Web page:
Sorry, I meant to say that the beam is way off the center mark on the primary. There's really no time when you actually look at the laser on the secondary if I'm not mistaken? To be honest I don't even know where the beam lands on the secondary mirror.



I see now. Think of it like this: by tilting the secondary to land the laser on the primary's center mark, you center the primary on the "line of sight" from the focuser. If things look like your first sketch, fine, but I understand this is not so for you. In your second sketch, the primary is centered but the secondary isn't centered around it. Then it is the secondary that should be moved (you see what direction in the cap - but be sure you don't drop the secondary on to the primary!).

If the secondary is not centered on the line of sight (=laser beam), you can tilt it to center the primary in it (as in your first image) - but then both are off, and that is the explanation for your sketches, I believe now. *)

With a truss tube, you can see the laser beam on the secondary if you look from somewhere between the focuser and the primary (with a closed tube, not so easy!). You can see a spot from the down-going beam and (normally) from the reflected beam - you tilt the primary to bring the spots together, as a first step in collimating the primary. But always get the secondary right first!

Nils Olof

*) (E.g. Gary S in S&T has advocated first placing the secondary centered as best you can, then center the primary in it. This might work after a fashion, but I would not recommend it if you own better tools such as a laser or a crosshairs Cheshire combination tool).

#15 Starman1

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Posted 01 October 2013 - 06:13 PM

Look carefully at Jason's avatar. Notice how the shadow outline of the secondary is not centered where all the other circles are. That's an example of a well-collimated scope:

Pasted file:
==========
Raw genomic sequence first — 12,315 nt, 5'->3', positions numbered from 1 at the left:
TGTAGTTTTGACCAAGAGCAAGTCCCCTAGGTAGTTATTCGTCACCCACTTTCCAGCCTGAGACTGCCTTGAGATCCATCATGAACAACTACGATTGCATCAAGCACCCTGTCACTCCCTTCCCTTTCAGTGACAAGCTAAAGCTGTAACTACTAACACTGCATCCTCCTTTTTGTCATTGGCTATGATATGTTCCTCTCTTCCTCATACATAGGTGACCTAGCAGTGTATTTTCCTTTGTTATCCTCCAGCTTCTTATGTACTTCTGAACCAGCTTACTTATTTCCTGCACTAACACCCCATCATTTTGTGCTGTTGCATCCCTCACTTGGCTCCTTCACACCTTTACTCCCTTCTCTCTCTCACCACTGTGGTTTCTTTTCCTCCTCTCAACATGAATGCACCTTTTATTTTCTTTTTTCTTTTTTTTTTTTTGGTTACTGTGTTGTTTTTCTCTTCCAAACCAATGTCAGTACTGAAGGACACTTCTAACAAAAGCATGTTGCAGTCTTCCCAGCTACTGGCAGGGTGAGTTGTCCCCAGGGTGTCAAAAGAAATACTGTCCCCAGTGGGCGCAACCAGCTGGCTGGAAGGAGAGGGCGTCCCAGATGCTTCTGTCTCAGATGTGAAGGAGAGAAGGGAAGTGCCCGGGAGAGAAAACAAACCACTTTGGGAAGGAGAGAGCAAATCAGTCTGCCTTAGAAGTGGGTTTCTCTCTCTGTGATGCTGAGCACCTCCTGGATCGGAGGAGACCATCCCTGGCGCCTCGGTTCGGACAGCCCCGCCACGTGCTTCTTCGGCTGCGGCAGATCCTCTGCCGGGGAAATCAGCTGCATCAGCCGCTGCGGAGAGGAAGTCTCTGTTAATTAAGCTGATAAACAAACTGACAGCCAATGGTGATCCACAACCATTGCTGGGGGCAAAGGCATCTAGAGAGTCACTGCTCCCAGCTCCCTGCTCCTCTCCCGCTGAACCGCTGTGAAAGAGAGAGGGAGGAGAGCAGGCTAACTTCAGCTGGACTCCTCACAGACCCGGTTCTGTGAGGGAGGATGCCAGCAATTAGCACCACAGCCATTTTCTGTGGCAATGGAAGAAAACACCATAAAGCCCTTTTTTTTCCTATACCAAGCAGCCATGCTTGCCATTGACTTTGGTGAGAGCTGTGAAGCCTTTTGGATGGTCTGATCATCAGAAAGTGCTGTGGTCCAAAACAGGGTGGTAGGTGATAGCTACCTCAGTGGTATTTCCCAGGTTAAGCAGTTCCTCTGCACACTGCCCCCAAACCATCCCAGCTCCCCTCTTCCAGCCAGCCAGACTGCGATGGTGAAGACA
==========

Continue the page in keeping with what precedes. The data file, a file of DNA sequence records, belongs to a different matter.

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#16 michaeldurban

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Posted 30 October 2013 - 03:23 PM


I also cannot see the six mirror clips in my SW 10" truss.
So I just use a cheshire, block off the opposite side of the focusser with white paper.

Then, I traced the bottom lid that comes with the truss. cut it out and found the centre.
I put the lid (with the circular cutout stuck onto it) back on the bottom tube.

Now I insert my cheshire, and make sure that the secondary is circular and centered in the focusser tube.
Then I tilt the sencondary to make sure the crosshairs of the cheshire and the centre spot on the cut-out coincide.

Only then I take the lid off and survey the situation.
I only needed to tweak the primary a little bit and the whole thing was in perfect collimation.

But, when I inserted my (collimated) Orion Deluxe lasr colli it did not hit the centre spot dead on.
So I tweaked the secondary centering the laser on the primary spot.
I rechecked with the cheshire and everything seemed exactly the same.

Maybe do it like that, make a cut-out (same diameter -or slightly less- ) of your truss lid, and stick it on.
It helped me a lot.

and otherwise..eh...ask Don or Nils... :bigblush:

#17 nypsirc

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Posted 30 October 2013 - 04:40 PM

Here's a link to a quick guide that is extremely helpful
Astro Baby's Guide to Collimation

This guy only uses a collimating cap and a cheshire.